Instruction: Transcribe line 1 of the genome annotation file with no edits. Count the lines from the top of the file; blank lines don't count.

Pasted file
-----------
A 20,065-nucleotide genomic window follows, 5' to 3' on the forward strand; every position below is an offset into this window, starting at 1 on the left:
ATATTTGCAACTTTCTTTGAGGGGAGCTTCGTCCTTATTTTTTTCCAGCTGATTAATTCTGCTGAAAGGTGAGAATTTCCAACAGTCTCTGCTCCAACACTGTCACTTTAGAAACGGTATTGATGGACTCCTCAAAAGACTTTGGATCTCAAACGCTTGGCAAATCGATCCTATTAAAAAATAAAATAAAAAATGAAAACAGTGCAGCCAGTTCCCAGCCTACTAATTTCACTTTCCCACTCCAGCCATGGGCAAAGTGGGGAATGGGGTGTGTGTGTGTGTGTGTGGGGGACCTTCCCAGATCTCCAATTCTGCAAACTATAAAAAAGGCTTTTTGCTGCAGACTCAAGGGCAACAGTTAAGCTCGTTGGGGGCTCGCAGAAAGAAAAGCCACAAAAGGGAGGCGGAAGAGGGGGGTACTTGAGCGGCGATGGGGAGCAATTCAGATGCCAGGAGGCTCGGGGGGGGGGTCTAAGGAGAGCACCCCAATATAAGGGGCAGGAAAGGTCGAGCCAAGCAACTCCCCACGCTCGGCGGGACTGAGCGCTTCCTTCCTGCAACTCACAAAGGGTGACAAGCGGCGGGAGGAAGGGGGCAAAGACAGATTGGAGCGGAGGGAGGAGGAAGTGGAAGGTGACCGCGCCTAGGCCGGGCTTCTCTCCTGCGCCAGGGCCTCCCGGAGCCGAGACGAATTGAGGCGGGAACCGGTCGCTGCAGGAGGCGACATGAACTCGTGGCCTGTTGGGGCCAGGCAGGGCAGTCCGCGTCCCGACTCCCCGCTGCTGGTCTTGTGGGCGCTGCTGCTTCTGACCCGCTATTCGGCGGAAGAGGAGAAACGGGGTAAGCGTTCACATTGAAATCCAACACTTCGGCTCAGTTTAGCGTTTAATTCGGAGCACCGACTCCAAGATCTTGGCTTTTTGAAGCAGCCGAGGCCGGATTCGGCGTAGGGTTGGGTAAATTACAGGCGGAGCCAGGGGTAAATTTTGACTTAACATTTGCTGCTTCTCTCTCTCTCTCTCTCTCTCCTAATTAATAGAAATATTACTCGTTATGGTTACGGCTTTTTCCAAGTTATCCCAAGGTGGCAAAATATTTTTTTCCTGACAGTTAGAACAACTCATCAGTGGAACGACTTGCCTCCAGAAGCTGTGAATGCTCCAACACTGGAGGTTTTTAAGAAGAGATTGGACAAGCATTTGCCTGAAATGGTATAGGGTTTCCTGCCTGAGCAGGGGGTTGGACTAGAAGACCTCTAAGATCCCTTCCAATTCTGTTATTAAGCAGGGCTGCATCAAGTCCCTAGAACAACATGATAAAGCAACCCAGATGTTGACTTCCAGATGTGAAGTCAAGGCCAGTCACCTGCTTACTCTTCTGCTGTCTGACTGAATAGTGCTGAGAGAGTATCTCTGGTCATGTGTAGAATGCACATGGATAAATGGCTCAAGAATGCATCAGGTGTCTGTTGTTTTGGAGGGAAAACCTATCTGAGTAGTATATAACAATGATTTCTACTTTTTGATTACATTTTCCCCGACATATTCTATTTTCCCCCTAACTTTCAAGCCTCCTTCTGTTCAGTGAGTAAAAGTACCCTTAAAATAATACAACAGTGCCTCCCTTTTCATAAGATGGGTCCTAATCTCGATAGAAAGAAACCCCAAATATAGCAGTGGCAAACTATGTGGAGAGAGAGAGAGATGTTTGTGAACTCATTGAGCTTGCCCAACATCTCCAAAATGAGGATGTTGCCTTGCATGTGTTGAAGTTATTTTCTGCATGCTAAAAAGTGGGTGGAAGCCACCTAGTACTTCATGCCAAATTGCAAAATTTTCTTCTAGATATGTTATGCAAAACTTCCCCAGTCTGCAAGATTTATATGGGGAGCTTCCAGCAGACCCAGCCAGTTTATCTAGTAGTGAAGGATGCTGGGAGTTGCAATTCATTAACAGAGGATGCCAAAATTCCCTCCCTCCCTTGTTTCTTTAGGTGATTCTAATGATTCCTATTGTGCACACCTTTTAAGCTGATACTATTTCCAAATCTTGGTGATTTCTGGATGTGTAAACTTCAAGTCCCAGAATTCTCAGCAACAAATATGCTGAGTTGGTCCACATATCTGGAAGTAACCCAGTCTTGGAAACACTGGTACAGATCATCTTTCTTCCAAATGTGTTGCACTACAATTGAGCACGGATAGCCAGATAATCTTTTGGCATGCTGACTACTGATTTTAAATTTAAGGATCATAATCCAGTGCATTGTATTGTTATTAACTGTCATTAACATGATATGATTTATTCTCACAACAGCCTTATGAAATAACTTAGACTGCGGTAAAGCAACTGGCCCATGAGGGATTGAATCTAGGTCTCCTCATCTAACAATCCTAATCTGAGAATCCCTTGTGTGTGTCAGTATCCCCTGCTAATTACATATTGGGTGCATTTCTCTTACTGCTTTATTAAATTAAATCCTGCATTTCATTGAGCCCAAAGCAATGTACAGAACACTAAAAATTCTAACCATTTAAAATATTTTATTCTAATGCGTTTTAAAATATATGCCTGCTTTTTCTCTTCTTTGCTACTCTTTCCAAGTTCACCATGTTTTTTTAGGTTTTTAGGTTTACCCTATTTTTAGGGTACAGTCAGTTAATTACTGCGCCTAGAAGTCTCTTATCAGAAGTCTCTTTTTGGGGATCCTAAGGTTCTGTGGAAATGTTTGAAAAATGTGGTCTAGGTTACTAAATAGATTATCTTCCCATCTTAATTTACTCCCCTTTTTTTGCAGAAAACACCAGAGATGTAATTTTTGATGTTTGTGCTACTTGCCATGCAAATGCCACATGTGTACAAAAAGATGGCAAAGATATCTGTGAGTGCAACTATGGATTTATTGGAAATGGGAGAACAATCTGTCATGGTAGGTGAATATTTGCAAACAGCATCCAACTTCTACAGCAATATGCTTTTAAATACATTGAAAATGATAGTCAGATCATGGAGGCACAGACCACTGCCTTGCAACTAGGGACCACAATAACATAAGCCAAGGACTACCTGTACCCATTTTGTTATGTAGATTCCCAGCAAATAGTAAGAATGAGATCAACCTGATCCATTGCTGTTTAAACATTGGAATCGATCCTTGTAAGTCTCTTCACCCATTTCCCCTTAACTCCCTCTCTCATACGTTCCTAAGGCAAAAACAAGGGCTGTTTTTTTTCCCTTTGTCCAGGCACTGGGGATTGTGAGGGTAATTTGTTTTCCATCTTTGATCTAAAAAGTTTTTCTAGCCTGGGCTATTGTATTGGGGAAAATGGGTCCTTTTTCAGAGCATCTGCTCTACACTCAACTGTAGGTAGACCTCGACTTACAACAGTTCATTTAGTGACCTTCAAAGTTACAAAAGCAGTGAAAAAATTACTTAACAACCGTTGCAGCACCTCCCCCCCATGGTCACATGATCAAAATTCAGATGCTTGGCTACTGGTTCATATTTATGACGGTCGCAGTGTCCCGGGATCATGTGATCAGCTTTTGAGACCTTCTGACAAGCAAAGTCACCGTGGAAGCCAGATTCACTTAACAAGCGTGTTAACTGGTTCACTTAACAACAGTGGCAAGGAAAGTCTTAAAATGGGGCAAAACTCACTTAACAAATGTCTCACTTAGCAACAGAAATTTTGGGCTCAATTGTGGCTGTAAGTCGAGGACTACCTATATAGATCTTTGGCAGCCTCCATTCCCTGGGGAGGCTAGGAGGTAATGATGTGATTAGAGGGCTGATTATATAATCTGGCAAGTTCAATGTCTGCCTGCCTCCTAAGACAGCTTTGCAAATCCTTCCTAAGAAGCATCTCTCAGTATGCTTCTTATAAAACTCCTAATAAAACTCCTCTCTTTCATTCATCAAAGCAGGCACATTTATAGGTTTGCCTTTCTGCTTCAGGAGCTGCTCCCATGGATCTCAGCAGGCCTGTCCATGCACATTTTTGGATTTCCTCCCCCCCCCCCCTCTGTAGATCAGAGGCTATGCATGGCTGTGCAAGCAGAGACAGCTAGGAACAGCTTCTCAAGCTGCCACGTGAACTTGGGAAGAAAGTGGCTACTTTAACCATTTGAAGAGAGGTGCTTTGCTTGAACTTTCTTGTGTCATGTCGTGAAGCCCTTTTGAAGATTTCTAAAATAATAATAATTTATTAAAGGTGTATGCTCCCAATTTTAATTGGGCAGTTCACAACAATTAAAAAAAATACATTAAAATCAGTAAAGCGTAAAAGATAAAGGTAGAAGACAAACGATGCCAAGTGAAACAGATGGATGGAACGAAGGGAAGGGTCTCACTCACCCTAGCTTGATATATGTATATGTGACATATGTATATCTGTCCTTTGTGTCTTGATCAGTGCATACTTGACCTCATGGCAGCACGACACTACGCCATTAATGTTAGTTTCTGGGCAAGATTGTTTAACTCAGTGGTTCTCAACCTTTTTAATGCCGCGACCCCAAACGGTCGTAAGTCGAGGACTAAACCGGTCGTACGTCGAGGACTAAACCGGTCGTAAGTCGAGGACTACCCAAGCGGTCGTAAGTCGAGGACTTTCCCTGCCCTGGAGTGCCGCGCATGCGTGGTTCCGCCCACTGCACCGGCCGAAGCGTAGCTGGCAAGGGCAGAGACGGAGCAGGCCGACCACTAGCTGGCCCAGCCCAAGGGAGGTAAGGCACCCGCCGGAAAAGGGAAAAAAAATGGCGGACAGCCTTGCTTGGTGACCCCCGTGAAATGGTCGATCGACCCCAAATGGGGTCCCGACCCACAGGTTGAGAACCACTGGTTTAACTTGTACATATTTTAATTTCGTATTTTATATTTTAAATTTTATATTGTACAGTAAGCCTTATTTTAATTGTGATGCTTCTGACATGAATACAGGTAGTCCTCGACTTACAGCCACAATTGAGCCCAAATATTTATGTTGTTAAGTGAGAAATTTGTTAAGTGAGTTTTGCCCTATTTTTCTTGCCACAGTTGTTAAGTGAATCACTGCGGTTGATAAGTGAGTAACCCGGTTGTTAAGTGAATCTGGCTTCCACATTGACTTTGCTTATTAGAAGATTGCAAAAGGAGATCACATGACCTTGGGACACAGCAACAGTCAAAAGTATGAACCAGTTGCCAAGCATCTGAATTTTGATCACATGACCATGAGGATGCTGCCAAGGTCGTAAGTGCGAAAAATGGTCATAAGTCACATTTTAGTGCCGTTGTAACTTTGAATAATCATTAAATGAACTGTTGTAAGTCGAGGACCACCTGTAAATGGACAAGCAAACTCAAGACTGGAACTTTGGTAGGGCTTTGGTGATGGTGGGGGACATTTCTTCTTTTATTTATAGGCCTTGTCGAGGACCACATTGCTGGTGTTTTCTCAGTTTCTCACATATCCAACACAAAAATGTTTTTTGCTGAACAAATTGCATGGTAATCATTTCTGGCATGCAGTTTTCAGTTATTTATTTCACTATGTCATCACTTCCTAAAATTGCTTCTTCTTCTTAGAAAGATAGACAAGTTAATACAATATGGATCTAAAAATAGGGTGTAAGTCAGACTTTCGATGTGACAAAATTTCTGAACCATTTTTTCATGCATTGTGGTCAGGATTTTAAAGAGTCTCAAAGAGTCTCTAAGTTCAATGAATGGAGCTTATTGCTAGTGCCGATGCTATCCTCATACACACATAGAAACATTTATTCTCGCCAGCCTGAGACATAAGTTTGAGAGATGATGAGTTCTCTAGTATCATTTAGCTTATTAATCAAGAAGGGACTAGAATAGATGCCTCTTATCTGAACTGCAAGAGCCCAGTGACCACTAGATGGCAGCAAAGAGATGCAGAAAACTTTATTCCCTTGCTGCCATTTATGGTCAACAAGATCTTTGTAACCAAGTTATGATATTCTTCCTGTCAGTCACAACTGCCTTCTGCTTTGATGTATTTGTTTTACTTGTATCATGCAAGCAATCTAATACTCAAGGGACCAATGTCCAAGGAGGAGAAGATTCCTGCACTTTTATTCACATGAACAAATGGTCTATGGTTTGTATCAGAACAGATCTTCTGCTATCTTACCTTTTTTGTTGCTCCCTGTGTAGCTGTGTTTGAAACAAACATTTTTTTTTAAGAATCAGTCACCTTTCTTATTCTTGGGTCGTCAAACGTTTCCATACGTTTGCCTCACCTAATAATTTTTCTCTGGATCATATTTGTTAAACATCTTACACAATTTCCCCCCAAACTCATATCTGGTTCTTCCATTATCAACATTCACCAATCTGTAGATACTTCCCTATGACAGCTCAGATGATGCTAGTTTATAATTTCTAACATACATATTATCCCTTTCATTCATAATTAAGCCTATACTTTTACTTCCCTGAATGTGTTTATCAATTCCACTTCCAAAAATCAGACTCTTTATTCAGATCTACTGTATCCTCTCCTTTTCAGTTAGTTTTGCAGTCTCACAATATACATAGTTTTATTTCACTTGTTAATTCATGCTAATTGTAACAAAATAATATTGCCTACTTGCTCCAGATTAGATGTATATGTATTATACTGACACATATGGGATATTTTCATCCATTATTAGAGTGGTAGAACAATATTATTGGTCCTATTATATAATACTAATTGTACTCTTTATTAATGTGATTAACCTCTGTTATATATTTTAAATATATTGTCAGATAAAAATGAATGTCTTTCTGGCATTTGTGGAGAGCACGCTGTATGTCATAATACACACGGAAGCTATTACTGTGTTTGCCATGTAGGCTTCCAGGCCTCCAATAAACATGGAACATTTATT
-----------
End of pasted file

A 20,065-nucleotide genomic window follows, 5' to 3' on the forward strand; every position below is an offset into this window, starting at 1 on the left: